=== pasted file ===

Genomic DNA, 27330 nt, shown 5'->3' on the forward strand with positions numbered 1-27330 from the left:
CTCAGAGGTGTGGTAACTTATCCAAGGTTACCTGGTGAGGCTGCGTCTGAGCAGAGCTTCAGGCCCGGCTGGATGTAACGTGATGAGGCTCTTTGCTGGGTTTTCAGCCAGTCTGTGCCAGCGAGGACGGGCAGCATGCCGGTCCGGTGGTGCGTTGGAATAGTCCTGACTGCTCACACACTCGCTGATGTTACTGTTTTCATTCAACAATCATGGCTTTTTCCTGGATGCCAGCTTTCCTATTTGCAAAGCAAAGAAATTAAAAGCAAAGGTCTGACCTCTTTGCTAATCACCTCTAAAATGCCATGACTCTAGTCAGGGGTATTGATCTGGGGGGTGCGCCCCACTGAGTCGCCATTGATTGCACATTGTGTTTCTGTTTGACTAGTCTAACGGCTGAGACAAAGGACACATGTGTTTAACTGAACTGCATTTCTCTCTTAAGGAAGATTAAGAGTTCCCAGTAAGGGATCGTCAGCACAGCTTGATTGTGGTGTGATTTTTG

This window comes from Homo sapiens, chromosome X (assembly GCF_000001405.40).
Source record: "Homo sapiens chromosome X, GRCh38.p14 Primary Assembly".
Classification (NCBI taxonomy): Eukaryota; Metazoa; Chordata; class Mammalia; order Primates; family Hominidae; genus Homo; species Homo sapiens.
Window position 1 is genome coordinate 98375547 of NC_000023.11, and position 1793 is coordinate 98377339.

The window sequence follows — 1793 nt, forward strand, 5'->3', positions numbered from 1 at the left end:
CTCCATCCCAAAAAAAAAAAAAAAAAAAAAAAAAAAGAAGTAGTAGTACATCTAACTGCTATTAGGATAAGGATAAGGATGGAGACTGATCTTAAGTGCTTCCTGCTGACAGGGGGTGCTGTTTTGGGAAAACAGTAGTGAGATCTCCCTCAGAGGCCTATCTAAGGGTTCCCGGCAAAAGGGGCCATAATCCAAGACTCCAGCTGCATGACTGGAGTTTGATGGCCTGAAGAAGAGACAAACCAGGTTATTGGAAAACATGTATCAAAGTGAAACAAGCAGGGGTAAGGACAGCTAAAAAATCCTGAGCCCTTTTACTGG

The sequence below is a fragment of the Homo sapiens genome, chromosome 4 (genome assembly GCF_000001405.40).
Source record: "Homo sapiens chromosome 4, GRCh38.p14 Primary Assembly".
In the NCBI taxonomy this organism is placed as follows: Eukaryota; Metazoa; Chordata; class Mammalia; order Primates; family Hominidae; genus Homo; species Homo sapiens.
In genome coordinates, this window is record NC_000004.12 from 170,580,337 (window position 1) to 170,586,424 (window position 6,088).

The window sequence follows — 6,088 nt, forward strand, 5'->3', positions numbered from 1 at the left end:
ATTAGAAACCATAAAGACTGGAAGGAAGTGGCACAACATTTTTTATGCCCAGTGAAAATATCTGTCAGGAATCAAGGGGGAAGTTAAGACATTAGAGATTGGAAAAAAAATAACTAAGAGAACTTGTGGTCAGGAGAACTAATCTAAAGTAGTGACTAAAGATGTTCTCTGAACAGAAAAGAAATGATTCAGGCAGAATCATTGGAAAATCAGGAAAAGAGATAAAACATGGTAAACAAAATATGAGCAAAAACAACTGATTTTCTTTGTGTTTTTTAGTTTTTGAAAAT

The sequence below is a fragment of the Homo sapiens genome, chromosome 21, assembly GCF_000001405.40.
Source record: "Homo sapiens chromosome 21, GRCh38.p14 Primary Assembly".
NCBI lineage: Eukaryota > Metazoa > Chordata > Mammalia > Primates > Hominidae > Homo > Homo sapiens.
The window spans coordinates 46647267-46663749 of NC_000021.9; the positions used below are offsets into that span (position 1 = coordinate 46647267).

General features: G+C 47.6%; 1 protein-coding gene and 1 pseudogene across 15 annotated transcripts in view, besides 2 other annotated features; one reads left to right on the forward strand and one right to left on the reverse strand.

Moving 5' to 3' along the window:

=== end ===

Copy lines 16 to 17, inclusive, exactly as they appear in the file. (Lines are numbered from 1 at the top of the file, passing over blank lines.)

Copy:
Source record: "Homo sapiens chromosome 21, GRCh38.p14 Primary Assembly".
NCBI lineage: Eukaryota > Metazoa > Chordata > Mammalia > Primates > Hominidae > Homo > Homo sapiens.